It just keeps marching on: days, months, years. I seem to come back to this place mentally at the beginning of each school year more so than the calendar year. Birthdays are triggers, too. So here we are: 12 years old and starting 5th grade (age-wise, not academically). While homeschooling has had many positives for Kimberly, I question it every year…this one is no different. A few months ago I was convinced that to get where we needed to be would require enrolling her into a private special-needs based school. I researched (again), visited (again), and came back to that familiar place where I acknowledge that there is in fact, no silver bullet.
Armed, once again, with this knowledge I decided to up my game at home. We have brought in a Speech Therapist (who last worked with Kimberly when she was barely (if at all) verbal, at around 3 years old. She is wonderful and her assessments are helping me get a better picture of areas we need to focus on. More than anything though, she brings new ideas, fresh energy, and you know, some things are just better done by someone other than Momma! This therapist is helping us find a good Occupational Therapist as well, to focus on a BIG area of need: life skills.
Time just keeps marching on and around the corner we are facing the unthinkable scenarios of us, as parents, possibly being unavailable to care for Kimberly on the level we do now and her aging out of public assistance (as school provides). Such is the reality (along with puberty, as mentioned in my previous post) that families of autistic children (soon to be adults) must face. I read in an article that autism is typically thought of as a “childhood condition”….wha? how? huh?? How does a child with autism NOT become an adult with autism? Did I miss something along the way? Whatever. Clearly, that author does not have a clue.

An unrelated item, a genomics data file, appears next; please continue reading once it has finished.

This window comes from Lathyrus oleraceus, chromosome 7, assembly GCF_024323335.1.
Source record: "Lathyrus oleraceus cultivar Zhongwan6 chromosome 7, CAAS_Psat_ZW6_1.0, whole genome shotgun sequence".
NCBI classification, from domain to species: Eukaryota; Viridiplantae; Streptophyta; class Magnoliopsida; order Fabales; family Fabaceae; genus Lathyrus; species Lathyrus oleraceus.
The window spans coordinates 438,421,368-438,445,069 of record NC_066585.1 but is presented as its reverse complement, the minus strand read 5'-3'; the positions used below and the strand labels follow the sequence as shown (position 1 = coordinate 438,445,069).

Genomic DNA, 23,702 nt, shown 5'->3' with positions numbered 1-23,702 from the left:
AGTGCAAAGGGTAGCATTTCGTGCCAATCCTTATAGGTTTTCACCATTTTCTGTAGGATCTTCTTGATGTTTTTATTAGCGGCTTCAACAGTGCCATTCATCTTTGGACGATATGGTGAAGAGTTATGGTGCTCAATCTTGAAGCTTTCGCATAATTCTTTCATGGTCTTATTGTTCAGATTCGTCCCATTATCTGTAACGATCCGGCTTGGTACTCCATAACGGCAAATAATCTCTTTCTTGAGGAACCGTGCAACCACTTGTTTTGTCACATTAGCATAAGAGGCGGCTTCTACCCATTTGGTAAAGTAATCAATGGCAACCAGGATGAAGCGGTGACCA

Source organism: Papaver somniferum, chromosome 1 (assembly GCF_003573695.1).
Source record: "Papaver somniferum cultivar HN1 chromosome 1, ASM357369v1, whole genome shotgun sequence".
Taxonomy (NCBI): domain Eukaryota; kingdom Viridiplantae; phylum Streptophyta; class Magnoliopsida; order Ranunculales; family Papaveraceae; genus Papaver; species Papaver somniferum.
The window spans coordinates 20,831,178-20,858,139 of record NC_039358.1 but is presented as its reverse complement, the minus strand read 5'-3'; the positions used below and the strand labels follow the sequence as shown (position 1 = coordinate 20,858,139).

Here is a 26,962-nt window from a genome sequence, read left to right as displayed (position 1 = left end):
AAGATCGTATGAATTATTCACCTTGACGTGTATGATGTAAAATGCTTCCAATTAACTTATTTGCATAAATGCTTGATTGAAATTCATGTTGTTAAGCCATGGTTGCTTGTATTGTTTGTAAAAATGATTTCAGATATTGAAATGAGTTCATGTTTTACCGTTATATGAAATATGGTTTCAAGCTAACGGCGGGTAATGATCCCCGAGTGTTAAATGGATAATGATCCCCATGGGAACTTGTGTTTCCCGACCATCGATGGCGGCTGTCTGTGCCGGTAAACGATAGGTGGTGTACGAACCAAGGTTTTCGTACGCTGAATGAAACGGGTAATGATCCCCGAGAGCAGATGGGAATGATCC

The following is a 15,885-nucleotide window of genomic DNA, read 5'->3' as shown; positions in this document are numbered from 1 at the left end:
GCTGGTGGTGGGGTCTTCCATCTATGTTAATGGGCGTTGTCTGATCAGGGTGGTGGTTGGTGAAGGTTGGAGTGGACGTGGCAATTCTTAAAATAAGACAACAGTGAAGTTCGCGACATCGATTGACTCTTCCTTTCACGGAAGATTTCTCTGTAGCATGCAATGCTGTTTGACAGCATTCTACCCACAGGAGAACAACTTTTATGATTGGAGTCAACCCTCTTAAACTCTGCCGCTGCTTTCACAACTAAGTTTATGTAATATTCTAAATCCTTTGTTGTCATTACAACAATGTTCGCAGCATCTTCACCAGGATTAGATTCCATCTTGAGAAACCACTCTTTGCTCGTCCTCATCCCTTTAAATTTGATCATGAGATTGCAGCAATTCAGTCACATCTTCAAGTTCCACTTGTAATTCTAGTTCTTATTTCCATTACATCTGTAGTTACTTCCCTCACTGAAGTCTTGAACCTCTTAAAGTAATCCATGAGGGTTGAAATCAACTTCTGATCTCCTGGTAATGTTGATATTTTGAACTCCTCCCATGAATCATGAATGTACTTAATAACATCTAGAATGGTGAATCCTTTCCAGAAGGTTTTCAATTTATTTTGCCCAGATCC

Anyway, as I am quickly discovering, there is no “typical” path for this transition to supervised group homes or other scenarios if family is unavailable/unwilling/unable to continue the full-time support. This should not be surprising, it falls in line with the lack of effective and accessible levels of treatment/care/education paths for the school age children. Families are doing their best to figure it out by getting creative, dealing with limitations as best they can, and/or taking advantage of the few good options that have appeared in various locations around the country. It is practically a solution-less problem, but as I have recently discussed with other mom’s of special needs children/teens…one way or another we will figure it out. We will persevere, because we must…no other option exists.
More information on options people are exploring for this very REAL issue: